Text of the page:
Come in Sean Kerly, your time is up. Twenty-eight years since the men’s team famously overcame Germany in Seoul, there are new heroes in town.
Alex Danson, Lily Owsley, Hollie Webb, Helen Richardson-Walsh, Sophie Bray and the rest deserve now to have similar impact at schools and clubs up and down the country.
Most of all, credit must go to the redoubtable Kate Richardson-Walsh, the British captain who has led the side for 13 years and is now expected to retire from international competition and go and play club hockey in the Netherlands, and the goalkeeper Maddie Hinch, her endlessly revised little black book of goalkeeping intelligence utilised here to devastating, heartstopping effect.
Ultimately this was a triumph of teamwork and huge spirit. As Webb scored the goal in the shootout that claimed Great Britain’s 24th gold medal of these Games, her team-mates charged from the halfway line to engulf her in a frenzy of tears and triumph.
They had overcome the best team in the world, who had put them under huge pressure throughout the match, taken their rare chances when they had come and then prevailed in the shootout that followed.
Drawing confidence from the fact that the England side from which most of these players are drawn had beaten the Netherlands on penalties in the European Championships last year, this was a victory born in Bisham Abbey and realised in Deodoro.
Hinch is also off to play her club hockey in the Netherlands next year. She may not have the warmest welcome. The British goalkeeper, probably the best in the world in her position, had a list of instructions to herself written on her water bottle. At the top it said: “Relax.”
If she was capable of doing so after this nerve-shredding encounter, then she was doing a lot better than everyone else watching at home as bronze in London four years ago became gold here under the Friday night lights.
A penalty stroke save in the first quarter from the prolific Dutch captain Maartje Paumen, who had scored 194 goals in 234 internationals before Friday night, was merely an hors d’oeuvre for a display of redoubtable goalkeeping that repelled almost all who came near. When it came to the shootout, she was utterly nerveless. None would pass.
As the Dutch piled on the pressure, most obviously in the third quarter, Hinch stood strong and gave her team-mates the belief they needed to pull off what at many stages appeared a most unlikely victory.
The four British players charged with defending penalty corners seemed to spend a good proportion of the match taking on and off their defensive gear.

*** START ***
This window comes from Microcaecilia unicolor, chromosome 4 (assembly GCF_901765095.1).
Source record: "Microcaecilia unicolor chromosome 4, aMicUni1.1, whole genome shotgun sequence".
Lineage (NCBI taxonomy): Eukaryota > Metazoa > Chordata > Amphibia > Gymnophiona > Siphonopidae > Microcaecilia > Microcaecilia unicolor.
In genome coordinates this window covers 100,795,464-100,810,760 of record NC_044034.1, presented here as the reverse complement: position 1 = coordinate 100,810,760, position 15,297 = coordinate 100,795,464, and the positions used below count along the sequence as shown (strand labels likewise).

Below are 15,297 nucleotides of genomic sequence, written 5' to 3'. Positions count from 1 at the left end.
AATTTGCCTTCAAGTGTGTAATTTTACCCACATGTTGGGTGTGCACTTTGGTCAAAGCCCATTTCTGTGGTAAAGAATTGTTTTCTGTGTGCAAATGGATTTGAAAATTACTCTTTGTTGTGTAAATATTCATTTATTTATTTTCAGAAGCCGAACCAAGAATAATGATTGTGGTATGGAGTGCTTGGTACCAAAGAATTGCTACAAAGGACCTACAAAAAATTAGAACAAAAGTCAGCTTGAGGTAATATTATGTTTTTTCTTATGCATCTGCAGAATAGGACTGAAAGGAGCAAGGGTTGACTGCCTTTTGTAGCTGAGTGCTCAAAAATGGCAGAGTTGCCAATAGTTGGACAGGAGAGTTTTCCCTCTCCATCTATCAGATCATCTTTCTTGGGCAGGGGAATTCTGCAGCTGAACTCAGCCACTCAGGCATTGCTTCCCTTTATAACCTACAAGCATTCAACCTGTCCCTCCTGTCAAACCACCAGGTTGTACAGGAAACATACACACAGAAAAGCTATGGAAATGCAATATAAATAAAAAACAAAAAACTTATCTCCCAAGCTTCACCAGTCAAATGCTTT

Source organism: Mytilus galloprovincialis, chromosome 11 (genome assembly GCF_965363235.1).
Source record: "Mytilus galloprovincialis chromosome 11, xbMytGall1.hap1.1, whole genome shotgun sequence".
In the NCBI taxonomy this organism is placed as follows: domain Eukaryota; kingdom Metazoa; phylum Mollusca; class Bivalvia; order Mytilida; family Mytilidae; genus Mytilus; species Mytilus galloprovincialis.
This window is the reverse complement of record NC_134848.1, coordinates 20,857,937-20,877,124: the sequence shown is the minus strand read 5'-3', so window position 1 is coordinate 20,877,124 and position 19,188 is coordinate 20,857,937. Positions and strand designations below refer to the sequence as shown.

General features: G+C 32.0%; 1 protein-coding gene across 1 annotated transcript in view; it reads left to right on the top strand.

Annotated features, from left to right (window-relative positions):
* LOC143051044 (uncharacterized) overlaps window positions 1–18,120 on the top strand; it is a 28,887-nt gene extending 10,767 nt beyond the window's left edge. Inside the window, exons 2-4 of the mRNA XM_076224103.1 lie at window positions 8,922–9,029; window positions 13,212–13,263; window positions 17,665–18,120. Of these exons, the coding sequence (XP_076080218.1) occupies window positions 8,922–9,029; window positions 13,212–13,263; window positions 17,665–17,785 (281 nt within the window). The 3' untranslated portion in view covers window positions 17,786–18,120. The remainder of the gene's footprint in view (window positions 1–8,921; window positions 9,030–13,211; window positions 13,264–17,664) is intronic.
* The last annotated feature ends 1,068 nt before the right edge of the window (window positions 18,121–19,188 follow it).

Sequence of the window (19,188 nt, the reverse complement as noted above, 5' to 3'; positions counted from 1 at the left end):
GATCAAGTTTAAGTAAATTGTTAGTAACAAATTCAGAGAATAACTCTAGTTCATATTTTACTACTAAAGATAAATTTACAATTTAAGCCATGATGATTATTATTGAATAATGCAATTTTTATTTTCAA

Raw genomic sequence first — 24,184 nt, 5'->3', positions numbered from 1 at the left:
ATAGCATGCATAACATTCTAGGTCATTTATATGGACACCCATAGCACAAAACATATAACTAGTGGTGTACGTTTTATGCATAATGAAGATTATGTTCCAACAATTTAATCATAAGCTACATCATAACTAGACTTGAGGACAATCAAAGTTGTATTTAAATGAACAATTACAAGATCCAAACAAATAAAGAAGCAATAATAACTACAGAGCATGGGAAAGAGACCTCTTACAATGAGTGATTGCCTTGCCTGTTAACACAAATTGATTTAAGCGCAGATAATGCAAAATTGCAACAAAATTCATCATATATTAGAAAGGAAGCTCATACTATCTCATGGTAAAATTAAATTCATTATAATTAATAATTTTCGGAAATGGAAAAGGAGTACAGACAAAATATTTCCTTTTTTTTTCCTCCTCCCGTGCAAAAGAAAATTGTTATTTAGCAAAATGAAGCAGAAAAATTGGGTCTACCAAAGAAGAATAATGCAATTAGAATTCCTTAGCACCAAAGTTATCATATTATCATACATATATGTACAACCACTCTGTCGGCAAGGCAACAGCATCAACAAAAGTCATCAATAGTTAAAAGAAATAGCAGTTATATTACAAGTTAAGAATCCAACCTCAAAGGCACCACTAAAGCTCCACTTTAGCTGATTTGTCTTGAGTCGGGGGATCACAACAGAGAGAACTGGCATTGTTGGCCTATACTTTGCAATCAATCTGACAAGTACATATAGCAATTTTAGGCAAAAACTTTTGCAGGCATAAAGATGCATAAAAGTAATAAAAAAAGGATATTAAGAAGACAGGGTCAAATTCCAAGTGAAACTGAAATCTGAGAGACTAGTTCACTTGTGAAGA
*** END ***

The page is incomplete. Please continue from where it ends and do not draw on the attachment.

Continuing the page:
As the sun went down over this patch of vivid blue in the midst of the Deodoro complex that lurks on the fringes of this Olympics like a neglected cousin, there was a tension in the air that can only be created by a genuinely heavyweight sporting occasion.
As is traditional at any sporting event at which they are represented, the Dutch supporters created a wall of orange. Yet it was the British fans who made more noise, including a gaggle of rowers in matching bathrobes and a union flag clad band of supporters who looked as if they had just wandered in from the Last Night of the Proms.
“GB’s on fire, Netherlands are terrified,” they sang before the match. The Netherlands were far from terrified as they swept forward, their black shirts and matching boots a blur in wave after wave of massed attacks.
But the likes of Bray and Owsley did their best to relieve the pressure, the red wall stood strong and, when it did not, Hinch was there to save them.
As the British medal rush, now widely predicted to exceed even the 65 gained in London, has gathered pace the question arises of whether endlessly pouring Lottery money into elite sport is beneficial in terms of the wider sporting landscape.
If there is a sport in Britain that can prove the case it might just be this one. Under the head coach, Danny Kerry, Britain’s women’s hockey team have been drilled into a frighteningly fit, cohesive unit at Bisham. The £16m invested in men’s and women’s hockey over four years has been used to keep the side training together.
Their success has also spoken to many of the themes of this Olympics, the equality between the sexes that has defined both the London Games and now this one, the extent to which continued Lottery investment has promoted a culture of excellence and the sense of ordinary individuals doing something extraordinary.
Hockey, like all team sports, faces different funding pressures from individual ones. By its nature funding an entire squad is more expensive than investing in a handful of individuals.
The challenge now will be to avoid the pitfalls of 1988, when an initial burst of enthusiasm withered when there was not the structure in place at clubs to cope with the demand.
If anyone deserves to leave a lasting imprint on a generation, then it is this band of indomitable women who ended the night atop the podium, barely able to take in their achievement.
guardian.co.uk © Guardian News and Media Limited 2010